Initially appointed as Lecturer, Cooper advanced to Assistant Professor (1949) and then to Associate Professor (1953), lastly becoming Professor Emerita in 1965. Her primary teaching responsibility revolved around courses related to medical social work. She was a competent pedagogue. Her courses were thoroughly prepared and well organized. While her relationship with students was cordial and helpful, she never sought to nurture a cult of admirers. She performed importantly in the creation of the basic course in “human growth and change” required of all Master's level students in social welfare. She was a member of the committee that drafted the doctoral program for the School of Social Welfare and worked with the School of Public Health toward developing a joint program between the two schools. She served on many, and chaired a number, of the most important intra-mural committees dealing with such policy matters as admission requirements, curriculum advising, class-field relations, and faculty recruitment. For a time she was foreign-student advisor and also served briefly as Associate Dean in the School of Social Welfare.
Cooper's literary output, though quantitatively small, was nonetheless influential. Her doctoral dissertation, entitled, Determination of Eligibility for Medical Services in California Counties, was published and distributed by the California Hospital Association. In consequence of her writings, her rich practice experience, and her professional leadership, local and national bodies frequently called on her as an expert in medical social work. At various times she served as consultant to the U.S. Children's Bureau, the U.S. Army, and the U.S. Veterans Administration. In 1956-57 she was honored as a Fulbright Research Scholar at the School of Hygiene and Tropical Medicine of the University of London.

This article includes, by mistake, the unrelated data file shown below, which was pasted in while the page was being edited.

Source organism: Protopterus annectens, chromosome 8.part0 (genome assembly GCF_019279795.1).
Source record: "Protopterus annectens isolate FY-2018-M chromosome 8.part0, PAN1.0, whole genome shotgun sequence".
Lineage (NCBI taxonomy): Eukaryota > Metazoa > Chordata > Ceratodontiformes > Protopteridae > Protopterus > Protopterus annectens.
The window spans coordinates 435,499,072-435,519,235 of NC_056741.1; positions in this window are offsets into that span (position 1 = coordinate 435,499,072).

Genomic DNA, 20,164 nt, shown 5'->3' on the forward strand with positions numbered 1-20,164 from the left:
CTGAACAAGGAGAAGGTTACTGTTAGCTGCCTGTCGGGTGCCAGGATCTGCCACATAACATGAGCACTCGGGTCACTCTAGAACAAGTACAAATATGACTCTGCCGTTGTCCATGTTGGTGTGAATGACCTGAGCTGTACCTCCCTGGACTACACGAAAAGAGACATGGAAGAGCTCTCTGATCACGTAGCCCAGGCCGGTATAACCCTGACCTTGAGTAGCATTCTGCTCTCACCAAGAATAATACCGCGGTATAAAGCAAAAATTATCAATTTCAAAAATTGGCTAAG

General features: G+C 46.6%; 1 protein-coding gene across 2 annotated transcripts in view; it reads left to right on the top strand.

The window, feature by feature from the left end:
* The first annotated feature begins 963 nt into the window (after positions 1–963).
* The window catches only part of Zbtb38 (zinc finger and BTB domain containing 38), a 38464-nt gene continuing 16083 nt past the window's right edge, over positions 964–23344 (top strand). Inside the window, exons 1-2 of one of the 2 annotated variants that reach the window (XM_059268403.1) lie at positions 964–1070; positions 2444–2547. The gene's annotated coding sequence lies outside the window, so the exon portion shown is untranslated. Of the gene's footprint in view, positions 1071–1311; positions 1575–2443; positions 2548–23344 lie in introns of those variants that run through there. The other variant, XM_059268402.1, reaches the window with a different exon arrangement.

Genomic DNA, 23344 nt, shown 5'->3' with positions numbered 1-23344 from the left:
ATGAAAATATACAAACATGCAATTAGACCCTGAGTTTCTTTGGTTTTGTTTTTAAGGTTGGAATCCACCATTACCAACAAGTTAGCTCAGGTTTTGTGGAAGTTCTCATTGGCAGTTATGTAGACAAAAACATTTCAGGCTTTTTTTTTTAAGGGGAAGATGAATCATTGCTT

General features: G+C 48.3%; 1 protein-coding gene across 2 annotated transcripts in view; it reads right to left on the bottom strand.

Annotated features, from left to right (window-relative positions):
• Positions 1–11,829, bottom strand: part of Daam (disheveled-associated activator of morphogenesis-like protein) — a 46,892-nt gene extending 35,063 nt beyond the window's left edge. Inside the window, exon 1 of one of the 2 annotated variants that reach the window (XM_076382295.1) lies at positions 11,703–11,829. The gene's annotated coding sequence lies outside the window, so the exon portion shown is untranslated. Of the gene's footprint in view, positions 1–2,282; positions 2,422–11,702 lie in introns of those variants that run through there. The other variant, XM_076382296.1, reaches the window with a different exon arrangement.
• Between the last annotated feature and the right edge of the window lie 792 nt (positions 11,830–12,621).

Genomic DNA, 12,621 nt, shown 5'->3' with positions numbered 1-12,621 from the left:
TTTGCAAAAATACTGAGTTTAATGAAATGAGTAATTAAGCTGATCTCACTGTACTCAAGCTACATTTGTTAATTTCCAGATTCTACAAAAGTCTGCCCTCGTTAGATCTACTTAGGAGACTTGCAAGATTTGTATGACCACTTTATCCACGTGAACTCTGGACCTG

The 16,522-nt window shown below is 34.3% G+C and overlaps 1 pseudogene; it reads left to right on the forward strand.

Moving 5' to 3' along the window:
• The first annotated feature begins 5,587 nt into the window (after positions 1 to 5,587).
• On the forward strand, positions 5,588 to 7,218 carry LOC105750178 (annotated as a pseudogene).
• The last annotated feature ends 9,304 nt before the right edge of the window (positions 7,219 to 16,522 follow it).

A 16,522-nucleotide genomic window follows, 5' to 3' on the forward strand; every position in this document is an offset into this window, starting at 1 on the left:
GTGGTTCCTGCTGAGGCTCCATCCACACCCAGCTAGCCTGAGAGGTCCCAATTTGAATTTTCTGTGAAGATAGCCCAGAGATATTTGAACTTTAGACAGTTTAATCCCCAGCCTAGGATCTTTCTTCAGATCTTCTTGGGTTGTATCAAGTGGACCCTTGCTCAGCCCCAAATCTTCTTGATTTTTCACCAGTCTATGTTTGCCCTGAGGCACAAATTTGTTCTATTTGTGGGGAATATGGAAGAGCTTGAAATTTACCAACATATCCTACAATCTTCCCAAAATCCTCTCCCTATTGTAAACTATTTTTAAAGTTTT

In line with her family's tradition, Ruth was a loyal alumna of the University of California throughout her life. She continued her close ties with the University community after retirement. She attended the periodic functions of the School of Social Welfare, the Women's Faculty Club, the Emeriti Association, and College Women's Club.